I like the monsters in the workshop drawings; “OK fellows, today we’re going to have a competition to see who can draw the best monster…”.  No picture, unfortunately.

Some other highlights for me:

The red/black background in the boy with the walker;

bosch little boy

St. Jerome, lying down with that fish-like tree trunk behind him, and that doggy lion;

bosch st jerome

St. Christopher, with the bear hanging going on behind;

bosch st christopher

St.John the Baptist, or “Doper”, as it is – appropriately? –  in Dutch, looking bored, waiting for TV to be invented, maybe;

bosch john the baptist

The tunnel, or sewer in the sky route to Paradise – is it based on a local canal?

The Disneyland pink tower things in “Garden of Earthly Delights” – sadly, only a copy in the exhibition.

Finally, the workshop painting of Noah’s Ark, grounded after the Flood.

s'hertogenbosch

Me on the left, next to a Bosch “monster” in the town.  I managed to get dressed before the police arrived.

Karel Appel’s animals and settings for “The Magic Flute” and “Noach”

I’ll be blogging about the fabulous Appel and the other CoBrA artists next time, but I’m including these pieces, from the CoBrA Museum in Amstelveen, because they seem to me to relate in some way to Bosch’s flying fish and other weirdnesses – rougher and “childlike”, sort of, but definitely related.

appel - flute1

 

appel flute2

Victoria, dir. Sebastian Schipper (2015)

Victoria

German film, set in Berlin, famously done in a single take, like “Russian Ark”.  A happy-go-lucky (she even looks a bit like Sally Hawkins) Spanish girl takes up with a goonish bunch of Berliners one night  and gets involved (predictably) in serious complications.  I found the first half hour or so irritating and tedious as the Berlin lads clown around and say “fuck” a lot – this sent several of the ICA audience into fits of excited laughter.  It has a definite “Euro” feel about it; could have been set in any Eurocity.  Story was cliched and implausible.  This one take thing has a sort of fetish feel for me – why is it better to do things in one take?

OK, other Dutch museums next time.

life drawings in pastel

Life Drawings in pencil and pastel

On the Rocks

On The Rocks

Blackpaint

17.04.16

 

Blackpaint 240

January 7, 2011

Bruegel the Younger

The Procession to Calvary is staying at Nostell Priory in Yorkshire, after £2.7 million was raised in a “Save it for the nation” appeal.  Its a beautiful, busy picture, browns more drained than those of the Elder, a threatening, cindery sky over Calvary in the top right.  As Maev Kennedy says in the Guardian, ” it shows a landscpe teeming with figures getting on with their lives…, too busy to notice Christ and his captors making their way to a bleak hilltop…”.  In this respect, of course, it echoes the elder Bruegel’s “Fall of Icarus”, the subject of Auden’s “Musee des Beaux Arts”.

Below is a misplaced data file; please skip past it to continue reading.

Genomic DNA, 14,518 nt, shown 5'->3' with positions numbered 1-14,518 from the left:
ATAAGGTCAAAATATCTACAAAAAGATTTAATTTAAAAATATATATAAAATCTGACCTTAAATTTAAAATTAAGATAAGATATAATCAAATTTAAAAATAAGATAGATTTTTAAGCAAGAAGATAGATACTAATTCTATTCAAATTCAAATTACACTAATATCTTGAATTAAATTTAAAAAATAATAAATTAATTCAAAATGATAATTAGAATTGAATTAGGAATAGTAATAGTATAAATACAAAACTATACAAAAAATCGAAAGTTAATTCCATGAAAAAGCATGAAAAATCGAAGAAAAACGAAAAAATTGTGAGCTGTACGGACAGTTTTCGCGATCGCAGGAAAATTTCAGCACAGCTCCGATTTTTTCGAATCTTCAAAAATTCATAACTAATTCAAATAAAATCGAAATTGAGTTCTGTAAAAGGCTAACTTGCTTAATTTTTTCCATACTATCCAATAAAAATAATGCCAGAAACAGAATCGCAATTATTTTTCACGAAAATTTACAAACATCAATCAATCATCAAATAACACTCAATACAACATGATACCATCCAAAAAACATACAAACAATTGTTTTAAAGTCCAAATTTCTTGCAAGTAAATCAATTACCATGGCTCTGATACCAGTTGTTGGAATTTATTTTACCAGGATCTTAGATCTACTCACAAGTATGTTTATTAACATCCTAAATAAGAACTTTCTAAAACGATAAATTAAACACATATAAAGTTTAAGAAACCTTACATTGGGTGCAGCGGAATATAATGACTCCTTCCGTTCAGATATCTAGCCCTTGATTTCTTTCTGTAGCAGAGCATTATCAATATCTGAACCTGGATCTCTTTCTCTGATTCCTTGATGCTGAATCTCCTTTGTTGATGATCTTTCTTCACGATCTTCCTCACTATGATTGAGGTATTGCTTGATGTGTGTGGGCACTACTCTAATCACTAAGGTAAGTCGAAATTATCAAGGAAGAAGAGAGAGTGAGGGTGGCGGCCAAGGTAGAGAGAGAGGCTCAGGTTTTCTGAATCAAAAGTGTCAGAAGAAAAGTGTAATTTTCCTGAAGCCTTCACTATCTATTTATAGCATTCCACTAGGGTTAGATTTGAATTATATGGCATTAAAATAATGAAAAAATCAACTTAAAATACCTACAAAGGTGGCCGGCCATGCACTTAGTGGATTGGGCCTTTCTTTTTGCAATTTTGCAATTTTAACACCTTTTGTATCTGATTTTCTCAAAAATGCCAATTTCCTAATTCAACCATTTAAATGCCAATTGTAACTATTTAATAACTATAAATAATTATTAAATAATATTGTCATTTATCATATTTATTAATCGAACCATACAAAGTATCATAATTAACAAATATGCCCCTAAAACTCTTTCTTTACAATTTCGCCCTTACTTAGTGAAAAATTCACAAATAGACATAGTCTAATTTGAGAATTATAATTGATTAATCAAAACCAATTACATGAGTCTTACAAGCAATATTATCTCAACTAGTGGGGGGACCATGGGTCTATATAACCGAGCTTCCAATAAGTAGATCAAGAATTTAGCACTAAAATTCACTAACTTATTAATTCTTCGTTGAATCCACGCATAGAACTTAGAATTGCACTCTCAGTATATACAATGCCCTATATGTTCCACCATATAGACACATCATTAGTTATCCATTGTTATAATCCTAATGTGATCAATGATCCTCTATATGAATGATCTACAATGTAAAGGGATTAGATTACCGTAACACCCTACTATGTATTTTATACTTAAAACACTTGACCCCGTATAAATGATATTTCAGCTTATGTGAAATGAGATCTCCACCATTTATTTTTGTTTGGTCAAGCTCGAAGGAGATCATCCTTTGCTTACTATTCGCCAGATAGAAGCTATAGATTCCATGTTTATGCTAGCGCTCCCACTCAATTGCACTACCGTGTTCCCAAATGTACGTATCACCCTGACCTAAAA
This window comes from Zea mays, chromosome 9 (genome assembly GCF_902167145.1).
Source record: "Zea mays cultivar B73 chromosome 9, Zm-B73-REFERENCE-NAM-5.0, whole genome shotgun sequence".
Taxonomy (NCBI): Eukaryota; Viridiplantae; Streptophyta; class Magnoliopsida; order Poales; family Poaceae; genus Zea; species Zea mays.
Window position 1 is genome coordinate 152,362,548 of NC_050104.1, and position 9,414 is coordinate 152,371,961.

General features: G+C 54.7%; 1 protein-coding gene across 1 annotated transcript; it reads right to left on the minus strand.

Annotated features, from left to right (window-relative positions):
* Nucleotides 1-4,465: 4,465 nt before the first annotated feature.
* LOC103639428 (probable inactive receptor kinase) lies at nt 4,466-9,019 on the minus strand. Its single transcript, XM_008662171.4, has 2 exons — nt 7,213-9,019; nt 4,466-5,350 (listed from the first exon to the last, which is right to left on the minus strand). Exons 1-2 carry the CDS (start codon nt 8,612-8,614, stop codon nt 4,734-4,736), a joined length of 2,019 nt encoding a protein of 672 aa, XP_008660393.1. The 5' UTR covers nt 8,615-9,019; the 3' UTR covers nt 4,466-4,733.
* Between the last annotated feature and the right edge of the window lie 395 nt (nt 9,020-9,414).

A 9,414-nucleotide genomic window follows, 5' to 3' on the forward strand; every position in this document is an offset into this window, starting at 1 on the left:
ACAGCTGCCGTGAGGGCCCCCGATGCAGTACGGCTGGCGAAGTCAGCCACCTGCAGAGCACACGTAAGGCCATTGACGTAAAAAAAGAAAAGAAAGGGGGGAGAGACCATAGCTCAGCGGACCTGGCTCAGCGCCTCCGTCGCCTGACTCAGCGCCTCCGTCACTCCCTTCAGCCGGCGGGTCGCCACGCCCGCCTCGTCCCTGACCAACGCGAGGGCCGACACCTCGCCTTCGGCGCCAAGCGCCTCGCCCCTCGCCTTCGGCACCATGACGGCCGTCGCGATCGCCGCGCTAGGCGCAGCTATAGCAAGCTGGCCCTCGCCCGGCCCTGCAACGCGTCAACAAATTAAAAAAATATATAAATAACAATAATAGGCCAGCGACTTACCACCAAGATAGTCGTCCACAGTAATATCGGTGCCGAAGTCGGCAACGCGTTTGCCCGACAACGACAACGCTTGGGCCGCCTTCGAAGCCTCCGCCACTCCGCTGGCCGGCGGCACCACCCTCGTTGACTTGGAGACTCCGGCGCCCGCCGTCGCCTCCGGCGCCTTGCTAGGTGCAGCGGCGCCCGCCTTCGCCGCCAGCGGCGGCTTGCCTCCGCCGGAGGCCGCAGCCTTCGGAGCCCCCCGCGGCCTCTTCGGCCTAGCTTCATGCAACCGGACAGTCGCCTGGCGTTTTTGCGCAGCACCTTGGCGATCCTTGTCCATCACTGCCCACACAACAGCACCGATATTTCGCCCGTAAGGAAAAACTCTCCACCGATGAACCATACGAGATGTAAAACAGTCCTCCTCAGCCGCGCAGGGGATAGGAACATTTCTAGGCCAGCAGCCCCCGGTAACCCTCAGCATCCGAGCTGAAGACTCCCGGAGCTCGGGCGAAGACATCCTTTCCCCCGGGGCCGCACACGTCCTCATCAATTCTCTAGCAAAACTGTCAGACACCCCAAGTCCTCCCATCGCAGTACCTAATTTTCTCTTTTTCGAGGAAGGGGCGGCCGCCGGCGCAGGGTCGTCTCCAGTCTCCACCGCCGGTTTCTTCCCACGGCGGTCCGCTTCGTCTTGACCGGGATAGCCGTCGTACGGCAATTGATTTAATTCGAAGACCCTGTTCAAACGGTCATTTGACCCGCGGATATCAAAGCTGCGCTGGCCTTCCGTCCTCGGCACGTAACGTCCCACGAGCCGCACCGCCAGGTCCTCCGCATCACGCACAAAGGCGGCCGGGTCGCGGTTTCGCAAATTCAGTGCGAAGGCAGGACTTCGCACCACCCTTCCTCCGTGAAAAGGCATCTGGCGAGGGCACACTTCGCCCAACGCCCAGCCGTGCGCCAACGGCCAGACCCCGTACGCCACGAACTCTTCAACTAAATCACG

Van Gogh

Reading his Letters and only up to 1880.  It’s noticeable that a different tone has been struck in the letter of 24th September 1880, which ends the longish gap in his correspondence with Theo.  In previous letters, the religious fervour and insufferable piety with which they were loaded has all but dispersed.  A letter or two before, Vincent recounted an entire sermon he had preached in Isleworth, much of which had to do with Pilgrim’s Progress.  Then, there was one in July 1880, full of anguish (and preachiness), in which Vincent tried to portray himself as a superior kind of “ne’er do well” – his words – not the kind that is lazy or immoral but a noble sort of “ne’er do well”, who just hasn’t found the right outlet for his talents.

Now, he has decided that painting is the thing and is obsessively training himself and developing fervent opinions on the subject.  God is still very much hovering about, but mercifully, in the background.

It seems clear to me that Van Gogh’s obsession with religion transferred to art wholesale; I was interested to see this in the letters, as there is currently a sort of revisionism going on with Van Gogh.  He is being presented as the “consummate professional” (see Blackpaint 230), a controlled, dedicated and focused seeker of artistic truth, whose mental problems were separate from his painting, in the sense that they had no influence over the technical process.  He did not paint in a frenzy, as was once popularly thought.

I’m sure this is correct, but I don’t think you can entirely separate the mental problems from the paintings.  I was quite surprised to read the letters and discover just how disturbed he appears to be.  He was surely an obsessive personality and suffered from depression; then again, a lot of artists do, and a lot are obsessive in their practice – Frank Auerbach comes to mind.  And times change; the tone of the letters may have seemed less strange in the 19th century.

Cass Art

I said in Blackpaint 226 that the staff at Cass in Charing Cross Road seemed to have changed and hoped there hadn’t been a mass purge; happy to report I was wrong – must have just picked a different shift to visit last time.

No pictures today  – I’m using my son’s Mac and don’t know how to load them.

Blackpaint

07.01.11